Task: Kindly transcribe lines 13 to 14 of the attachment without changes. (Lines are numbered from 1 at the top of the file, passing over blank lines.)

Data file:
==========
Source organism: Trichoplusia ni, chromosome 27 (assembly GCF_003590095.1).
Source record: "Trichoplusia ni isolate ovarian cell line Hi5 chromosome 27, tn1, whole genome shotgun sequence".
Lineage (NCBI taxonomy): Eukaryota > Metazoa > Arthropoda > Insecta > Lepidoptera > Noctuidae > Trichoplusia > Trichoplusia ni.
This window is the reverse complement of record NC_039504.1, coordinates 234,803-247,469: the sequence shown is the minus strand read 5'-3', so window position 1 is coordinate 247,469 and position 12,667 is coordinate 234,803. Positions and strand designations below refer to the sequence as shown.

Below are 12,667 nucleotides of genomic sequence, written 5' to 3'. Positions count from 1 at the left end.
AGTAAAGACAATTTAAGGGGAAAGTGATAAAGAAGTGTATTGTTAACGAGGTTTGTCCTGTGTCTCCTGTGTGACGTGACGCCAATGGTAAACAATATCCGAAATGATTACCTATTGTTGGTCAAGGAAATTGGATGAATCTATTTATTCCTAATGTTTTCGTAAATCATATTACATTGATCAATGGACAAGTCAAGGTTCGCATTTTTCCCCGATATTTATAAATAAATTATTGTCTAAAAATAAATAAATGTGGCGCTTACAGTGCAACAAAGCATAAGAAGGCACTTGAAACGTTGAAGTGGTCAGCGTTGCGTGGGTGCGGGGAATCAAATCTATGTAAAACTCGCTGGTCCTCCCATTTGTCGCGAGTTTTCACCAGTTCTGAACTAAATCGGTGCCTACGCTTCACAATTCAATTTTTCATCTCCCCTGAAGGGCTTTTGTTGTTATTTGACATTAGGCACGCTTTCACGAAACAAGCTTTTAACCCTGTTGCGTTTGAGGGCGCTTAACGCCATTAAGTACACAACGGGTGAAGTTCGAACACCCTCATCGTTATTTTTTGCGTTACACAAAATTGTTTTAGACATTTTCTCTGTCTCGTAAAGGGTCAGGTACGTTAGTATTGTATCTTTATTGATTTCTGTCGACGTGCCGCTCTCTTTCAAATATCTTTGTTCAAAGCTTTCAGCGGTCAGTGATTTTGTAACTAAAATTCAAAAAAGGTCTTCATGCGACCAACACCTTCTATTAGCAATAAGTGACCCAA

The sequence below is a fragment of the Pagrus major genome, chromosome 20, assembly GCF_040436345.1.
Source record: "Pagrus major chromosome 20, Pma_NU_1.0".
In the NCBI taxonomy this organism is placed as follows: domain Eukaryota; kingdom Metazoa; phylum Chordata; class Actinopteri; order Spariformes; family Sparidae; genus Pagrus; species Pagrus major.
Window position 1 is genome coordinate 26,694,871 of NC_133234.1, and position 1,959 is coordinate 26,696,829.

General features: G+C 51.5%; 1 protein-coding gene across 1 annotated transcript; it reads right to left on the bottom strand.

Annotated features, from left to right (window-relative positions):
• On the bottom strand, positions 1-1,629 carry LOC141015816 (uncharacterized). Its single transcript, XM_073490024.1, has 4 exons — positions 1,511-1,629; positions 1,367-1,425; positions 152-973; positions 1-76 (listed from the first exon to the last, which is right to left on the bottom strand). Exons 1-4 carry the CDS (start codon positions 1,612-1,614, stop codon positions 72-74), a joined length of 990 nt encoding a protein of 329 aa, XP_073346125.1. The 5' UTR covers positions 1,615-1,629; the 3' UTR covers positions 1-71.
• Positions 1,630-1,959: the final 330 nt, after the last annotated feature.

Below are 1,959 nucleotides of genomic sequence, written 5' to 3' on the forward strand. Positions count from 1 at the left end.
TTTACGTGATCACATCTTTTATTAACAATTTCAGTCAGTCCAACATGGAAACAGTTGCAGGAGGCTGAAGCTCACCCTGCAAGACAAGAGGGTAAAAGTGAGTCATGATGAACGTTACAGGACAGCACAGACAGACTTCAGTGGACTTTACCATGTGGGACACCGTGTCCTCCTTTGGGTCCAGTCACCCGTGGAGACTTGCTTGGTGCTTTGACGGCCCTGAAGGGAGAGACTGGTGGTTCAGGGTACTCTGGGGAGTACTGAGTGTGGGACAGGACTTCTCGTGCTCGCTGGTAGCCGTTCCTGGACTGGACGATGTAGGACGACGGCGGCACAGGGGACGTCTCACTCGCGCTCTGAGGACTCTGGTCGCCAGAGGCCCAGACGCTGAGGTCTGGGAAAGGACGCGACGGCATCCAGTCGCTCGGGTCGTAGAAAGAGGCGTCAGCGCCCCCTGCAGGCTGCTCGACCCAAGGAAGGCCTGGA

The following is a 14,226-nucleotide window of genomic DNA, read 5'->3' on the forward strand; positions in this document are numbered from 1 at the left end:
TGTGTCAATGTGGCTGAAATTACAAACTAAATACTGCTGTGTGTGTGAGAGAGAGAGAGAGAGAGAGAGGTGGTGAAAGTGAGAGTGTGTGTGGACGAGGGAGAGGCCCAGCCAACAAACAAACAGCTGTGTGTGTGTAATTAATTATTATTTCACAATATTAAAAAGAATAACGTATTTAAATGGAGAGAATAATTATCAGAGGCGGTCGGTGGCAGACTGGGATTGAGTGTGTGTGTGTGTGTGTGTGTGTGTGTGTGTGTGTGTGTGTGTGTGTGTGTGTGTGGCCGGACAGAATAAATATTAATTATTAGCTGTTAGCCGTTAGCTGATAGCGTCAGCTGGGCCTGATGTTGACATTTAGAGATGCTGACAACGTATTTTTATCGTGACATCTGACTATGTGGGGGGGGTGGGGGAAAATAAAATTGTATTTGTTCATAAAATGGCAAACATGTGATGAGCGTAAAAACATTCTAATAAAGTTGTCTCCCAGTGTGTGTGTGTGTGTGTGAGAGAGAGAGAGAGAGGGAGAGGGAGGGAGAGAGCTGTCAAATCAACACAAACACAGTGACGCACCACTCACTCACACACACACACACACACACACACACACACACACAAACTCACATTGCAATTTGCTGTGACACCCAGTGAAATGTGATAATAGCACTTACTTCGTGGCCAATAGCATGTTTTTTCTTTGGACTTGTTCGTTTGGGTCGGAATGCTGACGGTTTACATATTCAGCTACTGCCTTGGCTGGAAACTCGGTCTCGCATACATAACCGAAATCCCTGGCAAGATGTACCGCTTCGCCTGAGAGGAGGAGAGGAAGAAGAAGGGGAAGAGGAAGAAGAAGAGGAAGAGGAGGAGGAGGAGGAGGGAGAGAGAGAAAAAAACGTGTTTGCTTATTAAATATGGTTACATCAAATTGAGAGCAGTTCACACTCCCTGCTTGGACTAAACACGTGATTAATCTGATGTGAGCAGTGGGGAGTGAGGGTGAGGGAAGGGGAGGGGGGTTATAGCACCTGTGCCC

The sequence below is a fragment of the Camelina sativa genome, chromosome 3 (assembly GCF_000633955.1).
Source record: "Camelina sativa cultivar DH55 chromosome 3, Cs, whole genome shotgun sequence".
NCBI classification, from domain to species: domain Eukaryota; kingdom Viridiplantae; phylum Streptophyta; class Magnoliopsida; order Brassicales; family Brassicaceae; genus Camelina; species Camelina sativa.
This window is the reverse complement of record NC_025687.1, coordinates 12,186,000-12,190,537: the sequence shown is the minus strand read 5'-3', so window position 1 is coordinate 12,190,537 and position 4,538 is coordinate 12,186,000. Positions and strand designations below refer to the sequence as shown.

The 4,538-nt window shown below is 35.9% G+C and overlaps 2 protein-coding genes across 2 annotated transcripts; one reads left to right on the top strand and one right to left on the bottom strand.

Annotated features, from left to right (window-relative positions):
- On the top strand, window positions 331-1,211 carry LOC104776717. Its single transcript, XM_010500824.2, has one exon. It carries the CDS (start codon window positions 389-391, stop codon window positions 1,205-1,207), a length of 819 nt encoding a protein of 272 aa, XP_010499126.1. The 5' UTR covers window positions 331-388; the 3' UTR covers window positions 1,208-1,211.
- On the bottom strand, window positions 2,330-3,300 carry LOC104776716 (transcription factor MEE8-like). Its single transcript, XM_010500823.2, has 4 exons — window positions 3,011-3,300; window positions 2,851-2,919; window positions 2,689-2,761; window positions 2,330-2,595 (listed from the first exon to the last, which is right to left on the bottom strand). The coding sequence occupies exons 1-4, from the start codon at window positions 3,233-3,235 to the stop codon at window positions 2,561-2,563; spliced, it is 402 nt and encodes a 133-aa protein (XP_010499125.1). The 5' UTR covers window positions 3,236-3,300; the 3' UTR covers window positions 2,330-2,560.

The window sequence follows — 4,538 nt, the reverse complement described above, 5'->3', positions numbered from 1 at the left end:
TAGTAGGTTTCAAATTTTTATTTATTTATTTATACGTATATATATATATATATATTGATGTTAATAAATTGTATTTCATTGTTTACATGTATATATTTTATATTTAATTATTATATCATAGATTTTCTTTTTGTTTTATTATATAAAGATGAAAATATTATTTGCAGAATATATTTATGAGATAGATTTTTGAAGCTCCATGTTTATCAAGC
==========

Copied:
• On the bottom strand, positions 1-1,629 carry LOC141015816 (uncharacterized). Its single transcript, XM_073490024.1, has 4 exons — positions 1,511-1,629; positions 1,367-1,425; positions 152-973; positions 1-76 (listed from the first exon to the last, which is right to left on the bottom strand). Exons 1-4 carry the CDS (start codon positions 1,612-1,614, stop codon positions 72-74), a joined length of 990 nt encoding a protein of 329 aa, XP_073346125.1. The 5' UTR covers positions 1,615-1,629; the 3' UTR covers positions 1-71.
• Positions 1,630-1,959: the final 330 nt, after the last annotated feature.